KCIS is a project encompassing an historical space in UCLA Engineering’s Boelter Hall, as well as physical and digital archives in the UCLA Libraries illuminating the early history of the Internet. KCIS has organized UCLA accredited student projects, institutional collaborations, graduate student MLIS training, and events, as well as supporting the development of UCLA courses on the histories of the Internet. KCIS’s resources contribute to a DARPA study of internet history and innovation, as well as ongoing efforts to develop student support at UCLA.
Our exhibit space covers approximately half the original UCLA Network Measurement Center, which operated through 1969-75 as the first node of the ARPANET (a network that laid foundations for the modern Internet). The space displays period-specific artifacts, documents, and photographs, including the packet switch that formed the first connection on the ARPANET. It is shown to prospective students, visiting scholars, and other interested groups.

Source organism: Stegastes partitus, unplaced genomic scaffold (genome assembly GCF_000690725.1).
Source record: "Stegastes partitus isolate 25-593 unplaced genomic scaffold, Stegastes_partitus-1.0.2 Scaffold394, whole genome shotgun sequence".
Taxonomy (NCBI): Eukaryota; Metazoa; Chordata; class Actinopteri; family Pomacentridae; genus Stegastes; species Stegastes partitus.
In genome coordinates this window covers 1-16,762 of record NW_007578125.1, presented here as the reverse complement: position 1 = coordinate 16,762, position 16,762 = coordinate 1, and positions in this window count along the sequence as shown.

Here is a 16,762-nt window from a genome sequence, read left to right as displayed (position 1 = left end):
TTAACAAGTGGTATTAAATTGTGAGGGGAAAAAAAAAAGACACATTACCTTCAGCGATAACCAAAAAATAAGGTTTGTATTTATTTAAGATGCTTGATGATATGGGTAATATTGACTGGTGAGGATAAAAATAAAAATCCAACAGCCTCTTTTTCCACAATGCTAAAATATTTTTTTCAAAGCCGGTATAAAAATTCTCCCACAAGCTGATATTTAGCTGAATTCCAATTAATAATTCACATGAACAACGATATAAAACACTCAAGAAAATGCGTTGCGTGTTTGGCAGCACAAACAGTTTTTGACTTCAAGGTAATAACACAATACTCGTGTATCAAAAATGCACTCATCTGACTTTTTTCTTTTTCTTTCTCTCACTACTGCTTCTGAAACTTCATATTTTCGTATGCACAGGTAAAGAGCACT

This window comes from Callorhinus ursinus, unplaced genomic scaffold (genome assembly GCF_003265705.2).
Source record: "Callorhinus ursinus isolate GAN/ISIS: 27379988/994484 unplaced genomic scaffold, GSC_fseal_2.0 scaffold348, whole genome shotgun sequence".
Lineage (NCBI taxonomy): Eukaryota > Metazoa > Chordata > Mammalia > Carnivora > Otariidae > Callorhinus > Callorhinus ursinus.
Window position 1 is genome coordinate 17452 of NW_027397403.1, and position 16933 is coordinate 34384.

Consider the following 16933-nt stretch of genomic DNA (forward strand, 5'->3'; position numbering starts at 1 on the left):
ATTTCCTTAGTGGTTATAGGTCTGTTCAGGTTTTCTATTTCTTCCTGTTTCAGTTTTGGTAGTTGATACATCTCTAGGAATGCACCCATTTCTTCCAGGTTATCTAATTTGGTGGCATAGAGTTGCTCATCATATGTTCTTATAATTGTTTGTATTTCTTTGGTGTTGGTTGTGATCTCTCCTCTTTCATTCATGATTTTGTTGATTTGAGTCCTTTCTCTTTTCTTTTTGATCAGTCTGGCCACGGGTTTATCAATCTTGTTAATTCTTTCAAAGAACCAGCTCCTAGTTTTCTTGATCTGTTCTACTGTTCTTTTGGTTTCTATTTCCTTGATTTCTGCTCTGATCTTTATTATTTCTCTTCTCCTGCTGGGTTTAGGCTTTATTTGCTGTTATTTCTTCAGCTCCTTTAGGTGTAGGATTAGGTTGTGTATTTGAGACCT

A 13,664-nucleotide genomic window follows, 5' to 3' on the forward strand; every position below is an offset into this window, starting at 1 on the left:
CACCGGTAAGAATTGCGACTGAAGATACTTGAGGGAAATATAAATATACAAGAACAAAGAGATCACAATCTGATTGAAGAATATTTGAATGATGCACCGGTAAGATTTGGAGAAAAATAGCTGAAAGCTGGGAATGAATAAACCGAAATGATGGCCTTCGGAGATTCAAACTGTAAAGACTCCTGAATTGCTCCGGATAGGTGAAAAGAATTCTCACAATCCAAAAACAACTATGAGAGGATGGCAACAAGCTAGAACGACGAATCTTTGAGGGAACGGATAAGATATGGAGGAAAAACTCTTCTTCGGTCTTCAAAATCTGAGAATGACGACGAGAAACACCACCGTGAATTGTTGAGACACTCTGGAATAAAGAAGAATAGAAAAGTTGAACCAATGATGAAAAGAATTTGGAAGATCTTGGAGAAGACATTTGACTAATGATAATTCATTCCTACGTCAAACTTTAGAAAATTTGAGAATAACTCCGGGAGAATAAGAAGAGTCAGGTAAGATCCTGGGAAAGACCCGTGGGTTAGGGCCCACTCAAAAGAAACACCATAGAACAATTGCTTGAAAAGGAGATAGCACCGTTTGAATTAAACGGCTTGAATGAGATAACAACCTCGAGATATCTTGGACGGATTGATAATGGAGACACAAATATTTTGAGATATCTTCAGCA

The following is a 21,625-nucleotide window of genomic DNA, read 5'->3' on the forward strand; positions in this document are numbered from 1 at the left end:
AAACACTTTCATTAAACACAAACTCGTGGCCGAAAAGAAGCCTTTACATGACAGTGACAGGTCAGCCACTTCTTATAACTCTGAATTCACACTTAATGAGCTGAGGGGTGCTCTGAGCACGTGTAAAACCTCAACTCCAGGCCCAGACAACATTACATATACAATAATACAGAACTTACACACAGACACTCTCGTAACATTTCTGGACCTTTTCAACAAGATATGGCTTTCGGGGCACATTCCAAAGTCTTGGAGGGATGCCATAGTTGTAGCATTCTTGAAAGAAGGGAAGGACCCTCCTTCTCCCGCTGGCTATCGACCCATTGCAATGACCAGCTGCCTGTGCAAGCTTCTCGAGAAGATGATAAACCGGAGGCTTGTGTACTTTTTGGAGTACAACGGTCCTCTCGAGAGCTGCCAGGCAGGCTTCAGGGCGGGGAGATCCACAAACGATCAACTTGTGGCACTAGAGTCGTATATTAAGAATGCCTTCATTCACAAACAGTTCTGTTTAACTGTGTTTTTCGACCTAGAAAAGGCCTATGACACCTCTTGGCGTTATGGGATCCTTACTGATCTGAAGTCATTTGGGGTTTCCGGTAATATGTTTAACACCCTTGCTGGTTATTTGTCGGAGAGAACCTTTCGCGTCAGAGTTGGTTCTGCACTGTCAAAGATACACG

Our physical and digital archives offer historic materials that shed light on the early history of the Internet. Physical archives are conserved in the UCLA Library Special Collections, and digital archives are hosted with the UCLA Digital Libraries.
Bradley Fidler (director); Morgan Currie (researcher and program developer); Charlotte Brown (archives consultant); Sharon Traweek (advisor); Leonard Kleinrock (advisor); Morten Bay, Colleen McCormick, and Federico Novick (research associates); Janice Martin-Wheeler (administrative analyst). Alumni: Kyoko Aoki, Joanna Black, Yee May Chua, Sonia Collazo, and Gretta Treuscorff (Master of Library and Information Science Archival Studies interns); Aamoy Gupta, Simon Bensoussan, Jacob Ferrari, Jason Hong, Matthew Millar, Sophie Gerrick, Kevin Kuo, and Long Nguyen (Undergraduate Research Associates); Sebastian Clough, Paul Cooley, Scott Kepford, Justin Scoltock, Eric Blumberg, Chris Beas (Fowler Museum of Cultural History Exhibit Designers).
The activities of the Center are supported generously from the Shen Family ($100K), Eric Schmidt ($50K), Mark Cuban ($25K), the Lynch Family Foundation ($10K), Vijayakumar Tella ($10K), Aaron Cohen ($5K), David Bohnett ($2.5K), and Wayne Smith, Liming Chen, and Tom and Karissa Grasty.
Curious about Internet history?
contact at internethistory dot ucla dot edu